Call for papers: New approaches to the history of soft power in the nineteenth and twentieth centuries.
At the Pontificia Universidad Católica de Chile
Dates: 10-11 December 2020
Dr Sylvia Dümmer Scheel (Conicyt post-doctoral fellow, Pontificia Universidad Católica de Chile)
Dr Charlotte Faucher (British Academy post-doctoral fellow, University of Manchester)
Dr Camila Gatica Mizala (Conicyt post-doctoral fellow, Pontificia Universidad Católica de Chile)
Scholars of modern foreign and international relations are giving increasing attention to the role of culture, education, propaganda, and public relations in diplomacy. Thirty years after the publication of Bound to Lead: The Changing Nature of American Power, in which Joseph Nye coined the phrase ‘soft power’, the field of soft power has grown to incorporate emotions (Gienow-Hecht 2009), the role of crowds and performance (Goeschel 2016; Mort 2017), and “sport diplomacy” (Blaschke 2016) amongst other important elements. In addition historians have been approaching cultural diplomacy not only through foreign policy analysis, but also through a cultural history of the field (Mori 2011; see also the series of international workshops organised by Mort, Goeschel, and Tunstall Allcock at the University of Manchester and the Institute of Historical Research, London in 2016-2018). Invigorated by transnationalism, scholars have paid attention to the role of religious orders, academics, and migrants in shaping soft power (Sarah Curtis 2016; Tronchet 2014). While there has been an increased scholarly interest in the role of internationalism in modern public diplomacy (Iriye 1997), historians of soft power continue to make significant contributions to our understanding of nationalism and the making of modern states: studying cultural and public diplomacies is a particularly fruitful way to understand how nations, states, and communities viewed themselves and were constructed, not just ideologically, but socially and administratively.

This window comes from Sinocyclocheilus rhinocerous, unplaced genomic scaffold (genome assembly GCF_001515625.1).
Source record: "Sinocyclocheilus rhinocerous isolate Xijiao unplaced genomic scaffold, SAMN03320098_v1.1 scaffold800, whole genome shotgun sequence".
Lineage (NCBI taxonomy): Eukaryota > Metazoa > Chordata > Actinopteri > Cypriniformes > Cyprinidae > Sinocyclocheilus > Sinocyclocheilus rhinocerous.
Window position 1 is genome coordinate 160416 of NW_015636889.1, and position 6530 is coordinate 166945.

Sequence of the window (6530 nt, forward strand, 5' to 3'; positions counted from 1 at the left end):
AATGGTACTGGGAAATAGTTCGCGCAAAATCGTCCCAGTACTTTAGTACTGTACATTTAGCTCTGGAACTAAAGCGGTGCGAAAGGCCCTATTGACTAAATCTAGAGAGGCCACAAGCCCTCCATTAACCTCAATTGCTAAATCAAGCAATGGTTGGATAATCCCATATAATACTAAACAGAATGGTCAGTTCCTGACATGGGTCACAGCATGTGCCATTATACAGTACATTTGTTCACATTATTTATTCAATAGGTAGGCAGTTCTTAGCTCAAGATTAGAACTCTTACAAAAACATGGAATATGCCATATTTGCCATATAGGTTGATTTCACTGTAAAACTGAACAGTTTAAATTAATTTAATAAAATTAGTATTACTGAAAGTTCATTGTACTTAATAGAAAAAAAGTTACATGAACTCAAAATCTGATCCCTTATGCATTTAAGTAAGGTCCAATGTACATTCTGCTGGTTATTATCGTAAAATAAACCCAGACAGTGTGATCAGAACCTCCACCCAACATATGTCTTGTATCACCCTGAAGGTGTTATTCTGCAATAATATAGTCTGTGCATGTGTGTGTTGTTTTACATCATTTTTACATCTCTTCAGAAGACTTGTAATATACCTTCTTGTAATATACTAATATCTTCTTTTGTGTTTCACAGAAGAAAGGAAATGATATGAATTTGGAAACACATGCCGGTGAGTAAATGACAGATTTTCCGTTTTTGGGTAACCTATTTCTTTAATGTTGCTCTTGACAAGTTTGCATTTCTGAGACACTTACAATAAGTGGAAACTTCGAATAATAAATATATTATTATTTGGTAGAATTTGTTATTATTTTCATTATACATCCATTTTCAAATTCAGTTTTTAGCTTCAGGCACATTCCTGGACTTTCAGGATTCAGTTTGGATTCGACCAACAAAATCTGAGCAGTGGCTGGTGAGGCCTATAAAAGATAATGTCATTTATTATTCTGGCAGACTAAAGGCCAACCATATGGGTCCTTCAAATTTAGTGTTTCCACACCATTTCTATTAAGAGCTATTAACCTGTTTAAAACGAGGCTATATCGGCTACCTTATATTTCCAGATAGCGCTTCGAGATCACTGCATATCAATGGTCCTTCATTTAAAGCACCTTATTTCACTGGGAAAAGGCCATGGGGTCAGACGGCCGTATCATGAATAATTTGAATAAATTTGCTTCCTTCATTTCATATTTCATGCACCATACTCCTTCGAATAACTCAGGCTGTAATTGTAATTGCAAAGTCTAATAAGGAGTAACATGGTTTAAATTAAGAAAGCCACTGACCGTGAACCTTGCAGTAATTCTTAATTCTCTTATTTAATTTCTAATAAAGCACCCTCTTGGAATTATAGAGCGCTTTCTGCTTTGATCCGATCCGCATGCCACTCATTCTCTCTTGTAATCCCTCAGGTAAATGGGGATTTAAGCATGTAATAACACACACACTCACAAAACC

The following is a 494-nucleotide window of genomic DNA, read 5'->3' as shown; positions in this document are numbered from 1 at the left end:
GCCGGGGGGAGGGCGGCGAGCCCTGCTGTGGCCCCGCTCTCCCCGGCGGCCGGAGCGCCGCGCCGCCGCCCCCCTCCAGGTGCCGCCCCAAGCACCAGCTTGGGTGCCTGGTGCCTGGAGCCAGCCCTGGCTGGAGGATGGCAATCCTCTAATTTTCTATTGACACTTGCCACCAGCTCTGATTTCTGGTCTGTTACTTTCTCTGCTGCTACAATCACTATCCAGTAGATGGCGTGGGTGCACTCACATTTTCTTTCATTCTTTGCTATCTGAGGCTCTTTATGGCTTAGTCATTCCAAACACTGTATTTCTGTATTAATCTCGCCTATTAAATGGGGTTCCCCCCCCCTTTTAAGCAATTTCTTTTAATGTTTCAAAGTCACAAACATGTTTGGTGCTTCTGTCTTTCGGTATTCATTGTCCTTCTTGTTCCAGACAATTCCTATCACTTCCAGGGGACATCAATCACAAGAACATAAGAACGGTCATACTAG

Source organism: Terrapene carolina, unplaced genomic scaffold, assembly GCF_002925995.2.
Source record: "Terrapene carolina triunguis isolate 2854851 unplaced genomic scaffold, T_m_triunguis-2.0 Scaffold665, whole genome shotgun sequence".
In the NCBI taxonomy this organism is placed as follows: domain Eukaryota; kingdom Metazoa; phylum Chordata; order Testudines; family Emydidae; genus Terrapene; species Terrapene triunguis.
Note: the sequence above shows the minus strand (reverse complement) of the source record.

The study of soft power in the modern period is unequal, with much attention understandably paid to the Cold War when culture offered a surrogate for damaged and blocked political dialogues. But practices that aimed at promoting a nation abroad were not invented after the Second World War, nor were they inexistent before then. Some historians have traced their origins back to the nineteenth century with the formation of nation states (in Europe) and the growth of ministries of foreign affairs. In addition, the historiography has largely omitted soft power policies produced by and targeting so called “periphery countries”. Therefore, much remains to be written if we are to fully appreciate the history of soft power and its associated key concepts (public and cultural diplomacy, propaganda, publicity, promotion, oeuvres -in the French context, public relations) and the multiplicity of meanings with which these ideas and practices were endowed globally throughout the modern period.
We are inviting scholars to re-assess historical studies of soft power (including in the fields of cultural diplomacy, public diplomacy, and propaganda) and suggest ways in which this area of study can move forward over the next decade.
We particularly invite contributions on the following themes:
- Strategies for prestige-building in modern international relations
- Writing a cultural history of diplomacy
- The role of material culture in soft power